help. So the local administrators encouraged the people in camps to move into Baker Lake in the two following winters, wTcre officials could be sure that in the bitter cold months the Eskimos would at least stay alive. In their turn, the Eskimos, haunted by terrible memories of starvation became thoroughly frightened when reminded of how they might starve again in their camps. They settled dowm, too hopeless even to hunt, to a passive pattern of receiving welfare. This year, encouraged by the present capable administrator, Barry Gunn, and assured that there will be regular

inspection tours, some of the Eskimos are moving out to their camps again but their background of suffering has left many scars. A missionary at Baker Lake said recently, “The people here are half dead.”

If the people are half dead, their sculpture is not. It indicates a tremendous latent energy and will to create, and what makes its flowering so dramatic is the last-ditch nature of the government crafts program from which the carvings have sprung.

The beginning for Baker Lake art occurred in I960 when Mrs. Edith Dodds, wife of a Northern Service officer at the lake, started handicrafts there among the women. Later that same year at an Arctic air field, she happened to meet James Houston, administrator at Cape Dorset on Baffin Island, who was then promoting the growth of the subsequently famous Dorset graphics industry. Houston is an artist himself and in 1948, w'hen he was traveling on the east coast of Hudson Bay, he saw some stone carvings the Eskimos had made, bought them, brought them south, and sparked the development of Eskimo art as a means of livelihood. Now. he asked Mrs. Dodds if she had seen anything at Baker Lake that might be included in Dorset's second graphic art collection which he was rounding up. following the international success of the first series in 1959. The result of this query was two prints. Tattooed Faces and the startling surrealist Inland Eskimo Woman, both by a widow, Una,

from the Kazan River. She w'as, and still is. the only Eskimo outside Dorset to have her work included in the Dorset collection.

The follow ing year, 1961, the Dodds were stationed in Ungava Bay in the eastern Arctic, where Bill Larmour, crafts development officer from Ottawa, was working with the Eskimos at Port Burwell. Mrs. Dodds urged Larmour to add Baker Lake to his visiting list, and in 1962 he went there for the winter. The first thing he saw, on the desk of the area administrator, was what he later called, “a quite extraordinary small carving of a caribou of red sandstone, about four inches long, two high, and one eighth of an inch thick, in a curious angular style.” It was the work of an elderly Eskimo, Angosaglo. head of one of the camps on the Back River. “It was pretty exciting," Larmour recalls, “for there was the evidence that the potential for the arts must surely exist among these people."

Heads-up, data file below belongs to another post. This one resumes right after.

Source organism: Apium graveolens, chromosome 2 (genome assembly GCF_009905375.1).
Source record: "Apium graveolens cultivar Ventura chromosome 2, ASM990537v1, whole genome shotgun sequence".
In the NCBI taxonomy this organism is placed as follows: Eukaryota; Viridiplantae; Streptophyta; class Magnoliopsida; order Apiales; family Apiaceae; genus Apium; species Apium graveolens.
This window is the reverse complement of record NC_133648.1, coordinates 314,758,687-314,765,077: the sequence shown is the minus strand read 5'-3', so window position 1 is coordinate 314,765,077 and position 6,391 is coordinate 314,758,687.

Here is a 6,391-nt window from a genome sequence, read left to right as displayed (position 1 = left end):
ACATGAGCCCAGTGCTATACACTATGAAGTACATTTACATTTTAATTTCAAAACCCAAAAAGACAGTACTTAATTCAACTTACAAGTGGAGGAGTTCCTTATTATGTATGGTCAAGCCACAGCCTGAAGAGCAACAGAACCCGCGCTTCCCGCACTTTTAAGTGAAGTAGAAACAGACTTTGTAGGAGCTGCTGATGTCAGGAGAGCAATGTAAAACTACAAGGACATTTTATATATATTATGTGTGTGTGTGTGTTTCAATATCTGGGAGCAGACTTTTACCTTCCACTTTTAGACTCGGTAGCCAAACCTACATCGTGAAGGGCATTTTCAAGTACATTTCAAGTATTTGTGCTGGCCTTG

Larmour moved into a small, central house and raised a sign that read in English and Eskimo, “Baker Lake Eskimo Craft Centre.” He wanted the Eskimos to feel welcome at all hours. “That was a bit rash on my part, but it paid off," he says. “Small boys would come in the middle of the night. 'Wake up! Wake up!' they would cry. ‘Come and see what Kingalik has made now!' and so 1 would stagger out to find one of his birds sitting on the table surrounded by admiring Eskimo children who'd been unable to wait till

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morning to find out what my reaction would he.”

The children came first to the crafts centre, in pairs. Gradually they began to bring in things made by their parents, to see what Larmour would say. Then came the very old ladies to get crafts materials, but still no men. Many Eskimo communities have an Eskimo council, made up of Eskimo men, and Larmour addressed the one at Baker Lake. Here he had good luck. A respected member of the council was an Eskimo named Moses, who had been at Port Burwell with his family in 1961 when Larmour was there, and had seen how well Larmour was received by the Burwell Eskimos. At the council meeting, Larmour says, “Moses spoke longer than I did about my work.”

“Those people had no confidence whatsoever when 1 went in there," he says. “To a man, they said they could not carve and never had. My stock answer was, ‘Well, you won't ever know if you don't try,’ to which they would always reply, 'Ima — ‘Perhaps* — and march off with a piece of rock under their arm.”

Larmour had a second piece of luck with the return to Baker Lake after seven years in hospital of a nineteenyear-old Eskimo youth named Willie. Willie was a member of Angosaglo's family, and was so badly crippled by polio that he was scarcely able to walk. His family couldn't care for him. He came to live with Larmour. “He was a very popular Eskimo," Larmour explains, “and I attribute a great deal of the success of the project to the gratitude of the Eskimos for keeping Willie in their midst as long as possible. Their desire to please by making good carvings existed anyway but it was reinforced by Willie's presence in my house.” One morning old Angosaglo, who represented a large clan, had a long talk with Larmour and decided “that it would be desirable to teach the young people the old ways of making things so that they should be remembered," thus paving the way for the reproduction of Eskimo artifacts, an art in which Angosaglo himself excels.